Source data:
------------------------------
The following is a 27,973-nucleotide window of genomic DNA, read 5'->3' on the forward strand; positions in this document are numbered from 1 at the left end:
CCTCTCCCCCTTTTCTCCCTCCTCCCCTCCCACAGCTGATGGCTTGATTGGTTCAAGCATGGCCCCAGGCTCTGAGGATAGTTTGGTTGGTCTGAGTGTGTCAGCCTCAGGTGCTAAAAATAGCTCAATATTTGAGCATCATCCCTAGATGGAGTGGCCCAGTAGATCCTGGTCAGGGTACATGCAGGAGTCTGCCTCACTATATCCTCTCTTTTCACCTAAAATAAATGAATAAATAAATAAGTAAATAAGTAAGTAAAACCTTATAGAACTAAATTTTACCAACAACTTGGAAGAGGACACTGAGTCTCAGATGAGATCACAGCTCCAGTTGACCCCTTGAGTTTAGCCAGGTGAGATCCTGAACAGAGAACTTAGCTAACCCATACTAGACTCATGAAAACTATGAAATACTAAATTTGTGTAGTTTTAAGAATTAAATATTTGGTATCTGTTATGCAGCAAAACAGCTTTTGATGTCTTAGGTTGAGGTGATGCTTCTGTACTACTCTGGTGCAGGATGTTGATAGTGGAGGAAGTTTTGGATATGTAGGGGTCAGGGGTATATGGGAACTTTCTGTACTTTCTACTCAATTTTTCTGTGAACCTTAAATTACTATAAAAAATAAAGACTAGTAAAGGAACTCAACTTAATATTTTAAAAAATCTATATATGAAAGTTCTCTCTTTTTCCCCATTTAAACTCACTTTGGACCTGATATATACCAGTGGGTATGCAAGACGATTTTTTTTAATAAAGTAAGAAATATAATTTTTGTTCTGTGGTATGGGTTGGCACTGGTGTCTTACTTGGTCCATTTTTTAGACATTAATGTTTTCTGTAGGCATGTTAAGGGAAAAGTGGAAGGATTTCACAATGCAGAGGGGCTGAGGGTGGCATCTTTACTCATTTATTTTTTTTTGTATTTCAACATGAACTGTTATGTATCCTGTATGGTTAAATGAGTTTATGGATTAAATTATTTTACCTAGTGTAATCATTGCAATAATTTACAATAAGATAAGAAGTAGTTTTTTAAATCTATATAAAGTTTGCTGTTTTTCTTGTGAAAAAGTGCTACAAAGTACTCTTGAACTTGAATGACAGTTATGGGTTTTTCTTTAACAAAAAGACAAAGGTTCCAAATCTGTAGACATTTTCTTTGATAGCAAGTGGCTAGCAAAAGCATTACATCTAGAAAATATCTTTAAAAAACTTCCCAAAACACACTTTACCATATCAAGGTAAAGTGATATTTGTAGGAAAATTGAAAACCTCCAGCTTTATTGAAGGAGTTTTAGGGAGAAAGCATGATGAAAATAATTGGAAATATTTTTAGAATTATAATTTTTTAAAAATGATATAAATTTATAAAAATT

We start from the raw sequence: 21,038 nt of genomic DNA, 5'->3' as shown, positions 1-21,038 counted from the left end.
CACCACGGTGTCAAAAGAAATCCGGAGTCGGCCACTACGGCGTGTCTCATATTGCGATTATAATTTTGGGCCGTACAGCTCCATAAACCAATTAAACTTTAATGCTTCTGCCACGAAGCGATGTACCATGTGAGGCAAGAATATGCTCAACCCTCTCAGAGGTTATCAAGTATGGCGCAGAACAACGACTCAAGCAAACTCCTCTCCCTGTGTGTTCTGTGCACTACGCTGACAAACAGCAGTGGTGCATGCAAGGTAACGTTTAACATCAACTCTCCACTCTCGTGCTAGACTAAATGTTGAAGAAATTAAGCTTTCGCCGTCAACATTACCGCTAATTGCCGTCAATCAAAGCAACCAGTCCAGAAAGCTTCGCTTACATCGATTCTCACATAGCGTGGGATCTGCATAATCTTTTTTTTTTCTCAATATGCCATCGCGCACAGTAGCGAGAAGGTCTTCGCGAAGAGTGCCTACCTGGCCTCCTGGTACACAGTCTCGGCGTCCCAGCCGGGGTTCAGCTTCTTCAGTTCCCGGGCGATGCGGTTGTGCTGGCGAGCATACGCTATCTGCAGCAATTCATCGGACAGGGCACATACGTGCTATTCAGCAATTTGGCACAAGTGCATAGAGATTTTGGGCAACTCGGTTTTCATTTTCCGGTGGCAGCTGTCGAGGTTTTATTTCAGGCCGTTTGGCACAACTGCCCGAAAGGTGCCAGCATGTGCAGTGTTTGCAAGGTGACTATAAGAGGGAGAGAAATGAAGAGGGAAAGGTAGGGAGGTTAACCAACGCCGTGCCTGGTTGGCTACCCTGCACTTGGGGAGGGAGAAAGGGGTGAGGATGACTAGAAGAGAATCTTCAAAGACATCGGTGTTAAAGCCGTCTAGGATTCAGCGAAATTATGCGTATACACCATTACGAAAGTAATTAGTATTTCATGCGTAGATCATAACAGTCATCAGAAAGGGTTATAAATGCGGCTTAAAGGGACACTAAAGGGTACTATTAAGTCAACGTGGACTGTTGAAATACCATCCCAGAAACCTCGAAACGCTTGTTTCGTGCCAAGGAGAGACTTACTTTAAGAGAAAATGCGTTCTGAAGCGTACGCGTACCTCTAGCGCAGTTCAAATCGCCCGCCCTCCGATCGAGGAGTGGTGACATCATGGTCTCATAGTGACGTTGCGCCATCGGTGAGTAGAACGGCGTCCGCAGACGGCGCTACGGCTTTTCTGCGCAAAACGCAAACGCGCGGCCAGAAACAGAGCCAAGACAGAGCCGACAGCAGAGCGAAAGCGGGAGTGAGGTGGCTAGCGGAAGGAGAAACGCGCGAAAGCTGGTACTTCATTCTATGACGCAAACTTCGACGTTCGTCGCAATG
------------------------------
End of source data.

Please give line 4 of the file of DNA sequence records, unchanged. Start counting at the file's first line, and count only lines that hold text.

CACCACGGTGTCAAAAGAAATCCGGAGTCGGCCACTACGGCGTGTCTCATATTGCGATTATAATTTTGGGCCGTACAGCTCCATAAACCAATTAAACTTTAATGCTTCTGCCACGAAGCGATGTACCATGTGAGGCAAGAATATGCTCAACCCTCTCAGAGGTTATCAAGTATGGCGCAGAACAACGACTCAAGCAAACTCCTCTCCCTGTGTGTTCTGTGCACTACGCTGACAAACAGCAGTGGTGCATGCAAGGTAACGTTTAACATCAACTCTCCACTCTCGTGCTAGACTAAATGTTGAAGAAATTAAGCTTTCGCCGTCAACATTACCGCTAATTGCCGTCAATCAAAGCAACCAGTCCAGAAAGCTTCGCTTACATCGATTCTCACATAGCGTGGGATCTGCATAATCTTTTTTTTTTCTCAATATGCCATCGCGCACAGTAGCGAGAAGGTCTTCGCGAAGAGTGCCTACCTGGCCTCCTGGTACACAGTCTCGGCGTCCCAGCCGGGGTTCAGCTTCTTCAGTTCCCGGGCGATGCGGTTGTGCTGGCGAGCATACGCTATCTGCAGCAATTCATCGGACAGGGCACATACGTGCTATTCAGCAATTTGGCACAAGTGCATAGAGATTTTGGGCAACTCGGTTTTCATTTTCCGGTGGCAGCTGTCGAGGTTTTATTTCAGGCCGTTTGGCACAACTGCCCGAAAGGTGCCAGCATGTGCAGTGTTTGCAAGGTGACTATAAGAGGGAGAGAAATGAAGAGGGAAAGGTAGGGAGGTTAACCAACGCCGTGCCTGGTTGGCTACCCTGCACTTGGGGAGGGAGAAAGGGGTGAGGATGACTAGAAGAGAATCTTCAAAGACATCGGTGTTAAAGCCGTCTAGGATTCAGCGAAATTATGCGTATACACCATTACGAAAGTAATTAGTATTTCATGCGTAGATCATAACAGTCATCAGAAAGGGTTATAAATGCGGCTTAAAGGGACACTAAAGGGTACTATTAAGTCAACGTGGACTGTTGAAATACCATCCCAGAAACCTCGAAACGCTTGTTTCGTGCCAAGGAGAGACTTACTTTAAGAGAAAATGCGTTCTGAAGCGTACGCGTACCTCTAGCGCAGTTCAAATCGCCCGCCCTCCGATCGAGGAGTGGTGACATCATGGTCTCATAGTGACGTTGCGCCATCGGTGAGTAGAACGGCGTCCGCAGACGGCGCTACGGCTTTTCTGCGCAAAACGCAAACGCGCGGCCAGAAACAGAGCCAAGACAGAGCCGACAGCAGAGCGAAAGCGGGAGTGAGGTGGCTAGCGGAAGGAGAAACGCGCGAAAGCTGGTACTTCATTCTATGACGCAAACTTCGACGTTCGTCGCAATG